On July 13, 2018, the United States District Court for the District of Puerto Rico issued a decision in In re: The Financial Oversight and Management Board for Puerto Rico as representative of the Commonwealth of Puerto Rico, denying a motion to dimiss the Oversight Board's bankruptcy petition under the Puerto Rico Oversightm, Management, and Economic Stability Act (PROMESA).
Under the terms of the Act, the Financial Oversight and Management Board had filed a petition in federal court to restructure Puerto Rico's debt. Three of the creditors, Aurelius Investment, LLC, Aurelius Opportunity Fund, LLC and Lex Claims, LLC moved to dismiss the petition, arguing that the Oversight and Management Board was appointed in a manner inconsistent with the Appointments Clause of Article II, Section 2 of the U.S. Constitution. The following is an excerpt of the facts. Footnotes and citations have been removed.
In 2016, in response to the longstanding and dire fiscal emergency of theCommonwealth, Congress enacted PROMESA “pursuant to article IV, section 3 of the Constitution of the United States, which provides Congress the power to dispose of and make allneedful rules and regulations for territories.” PROMESA established, among other things, federal statutory authority pursuant to which federalterritories, including the Commonwealth, may restructure their debts.
The Oversight Board is composed of seven voting members, with the Governor or his designee serving ex officio as an additional non-voting member. PROMESA provides that the President "shall appoint" the seven voting members as follows: one "may be selected in the President's sole discretion" and six "should be selected" from specific lists of candidates by congressional leaders. (emphasis added). PROMESA does not require Presidential nomination and Senate confirmation for the President's discretionary appointeess and members chosen from the congressional lists. However, in the event that the President appoints members that are not named on the congressiaional lists, Senate confirmation is required under PROMESA.
Aurelius argued that the Appointments Clause procedures were mandatory because members of the Board are either (i) principal "Officers of the United States" who could only be appointed with Senate confirmation; or (ii) inferior officers of the United States whose appointment was improperly delegated to the President.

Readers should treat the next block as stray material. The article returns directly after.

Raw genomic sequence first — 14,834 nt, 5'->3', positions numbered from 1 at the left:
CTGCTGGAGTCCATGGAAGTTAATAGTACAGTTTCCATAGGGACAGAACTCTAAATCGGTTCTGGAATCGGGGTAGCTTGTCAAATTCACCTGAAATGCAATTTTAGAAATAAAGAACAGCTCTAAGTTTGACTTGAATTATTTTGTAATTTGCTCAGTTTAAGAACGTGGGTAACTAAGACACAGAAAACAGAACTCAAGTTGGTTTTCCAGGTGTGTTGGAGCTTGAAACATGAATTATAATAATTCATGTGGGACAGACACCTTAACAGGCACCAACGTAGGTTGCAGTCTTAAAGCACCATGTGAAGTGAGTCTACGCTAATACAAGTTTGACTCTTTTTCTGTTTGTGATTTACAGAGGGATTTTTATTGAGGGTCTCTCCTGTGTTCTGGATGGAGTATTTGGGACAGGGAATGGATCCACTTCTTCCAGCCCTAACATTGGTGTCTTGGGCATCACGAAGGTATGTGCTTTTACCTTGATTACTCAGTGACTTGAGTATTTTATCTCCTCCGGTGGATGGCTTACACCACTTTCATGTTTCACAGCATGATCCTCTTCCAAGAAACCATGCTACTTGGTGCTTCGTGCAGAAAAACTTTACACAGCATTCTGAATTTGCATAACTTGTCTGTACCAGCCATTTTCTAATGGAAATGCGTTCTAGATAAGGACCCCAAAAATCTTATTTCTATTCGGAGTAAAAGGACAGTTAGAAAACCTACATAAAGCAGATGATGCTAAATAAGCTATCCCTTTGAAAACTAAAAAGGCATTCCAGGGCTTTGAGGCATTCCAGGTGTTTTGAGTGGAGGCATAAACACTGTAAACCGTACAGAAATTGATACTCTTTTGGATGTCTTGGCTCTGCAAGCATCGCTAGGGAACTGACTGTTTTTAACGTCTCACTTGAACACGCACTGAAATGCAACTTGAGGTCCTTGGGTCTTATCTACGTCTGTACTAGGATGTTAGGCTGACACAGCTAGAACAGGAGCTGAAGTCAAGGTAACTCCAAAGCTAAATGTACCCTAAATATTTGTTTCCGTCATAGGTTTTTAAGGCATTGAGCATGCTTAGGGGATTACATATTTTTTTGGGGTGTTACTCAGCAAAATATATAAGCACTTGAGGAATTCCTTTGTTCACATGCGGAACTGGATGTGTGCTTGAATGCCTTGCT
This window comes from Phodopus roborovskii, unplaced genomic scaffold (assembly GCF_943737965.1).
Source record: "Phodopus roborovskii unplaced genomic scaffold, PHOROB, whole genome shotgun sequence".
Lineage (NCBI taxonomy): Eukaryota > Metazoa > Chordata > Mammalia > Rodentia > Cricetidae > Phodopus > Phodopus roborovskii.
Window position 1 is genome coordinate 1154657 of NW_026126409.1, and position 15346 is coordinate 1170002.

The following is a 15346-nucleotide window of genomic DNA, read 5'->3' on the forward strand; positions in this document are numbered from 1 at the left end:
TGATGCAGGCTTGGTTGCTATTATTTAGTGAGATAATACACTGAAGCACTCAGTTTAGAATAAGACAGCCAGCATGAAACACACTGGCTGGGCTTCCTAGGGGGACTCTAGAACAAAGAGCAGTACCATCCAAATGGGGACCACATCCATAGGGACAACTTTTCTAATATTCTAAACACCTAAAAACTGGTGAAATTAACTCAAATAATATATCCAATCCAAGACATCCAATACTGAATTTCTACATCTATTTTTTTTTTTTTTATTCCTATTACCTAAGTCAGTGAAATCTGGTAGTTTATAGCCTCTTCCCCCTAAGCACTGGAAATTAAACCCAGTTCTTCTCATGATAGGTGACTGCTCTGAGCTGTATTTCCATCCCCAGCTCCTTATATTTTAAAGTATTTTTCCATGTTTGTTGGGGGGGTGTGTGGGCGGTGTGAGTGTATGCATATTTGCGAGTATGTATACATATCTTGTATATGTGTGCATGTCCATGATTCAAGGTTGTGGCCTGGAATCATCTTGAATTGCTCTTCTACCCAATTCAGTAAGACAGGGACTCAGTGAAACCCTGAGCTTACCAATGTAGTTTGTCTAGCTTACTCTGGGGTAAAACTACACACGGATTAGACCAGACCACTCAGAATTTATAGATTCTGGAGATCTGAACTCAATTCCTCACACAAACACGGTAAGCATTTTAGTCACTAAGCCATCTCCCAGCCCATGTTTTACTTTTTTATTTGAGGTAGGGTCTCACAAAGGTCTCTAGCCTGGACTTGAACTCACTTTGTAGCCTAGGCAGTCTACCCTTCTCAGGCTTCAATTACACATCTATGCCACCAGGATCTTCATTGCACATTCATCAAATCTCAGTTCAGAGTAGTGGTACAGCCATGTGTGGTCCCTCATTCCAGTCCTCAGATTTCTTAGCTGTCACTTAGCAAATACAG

The United States intervened to defend PROMESA's constitutionality. It argued that PROMESA’s appointment mechanism is not subject to the Appointments Clause because (i) the Oversight Board members are territorial officers rather than “Officers of the United States,” and (ii) the Appointments Clause does not govern the appointment of such territorial officers.
In addition, the Board argued that the Appointments Clause is not a "fundamental" constitutional provision and so does not apply of its own force to Puerto Rico, under the Territorial Incorporation Doctrine, and, in the alternative, even if were applicable, the Board members were properly appointed.
The Court avoided the tricky question of whether the Appointments Clause applies to Puerto Rico, because it determined that the members of the Board were territorial officers and not "Officers of the United States." As such, regardless of whether the Clause applied, it would not govern the appointment of Board members.
The Court relied on Congress's plenary power under Article IV, Sec. 3 of the Constitution to "make all needful Rules and Regulations respecting the Territory or other Property belonging to the United States...." It held that despite the fact the officers are appointed by the President and are only removable by him, they are not "Officers of the United States" within the meaning of the Appointments Clause. Because territories are not inherently sovereign, like states, the federal government plays two roles in overseeing them - the more familiar federal role, and it can act as states do with regard to their own governments. The court likened territories to municipal corporations, such as counties. When acting in that role, the federal government creates officers that belong to the territory and it has the authority to determine how such officers shall be appointed.
This can be a confusing area of law, since most people are not accustomed to thinking of federal power as being divided in this way. It can also be confusing, given that the Supreme Court has held that the territory's sovereign powers flow from the federal government, such that the two are not distinguishable for Double Jeopardy purposes. Nevertheless, this distinction between territorial and federal officers is long recognized and it allowed the Court to avoid the more tricky question that would arise under the Board's theory, arising as it does from the Insular Cases.
Hat tip to Bob Loeb at Orrick for posting a copy of the decision.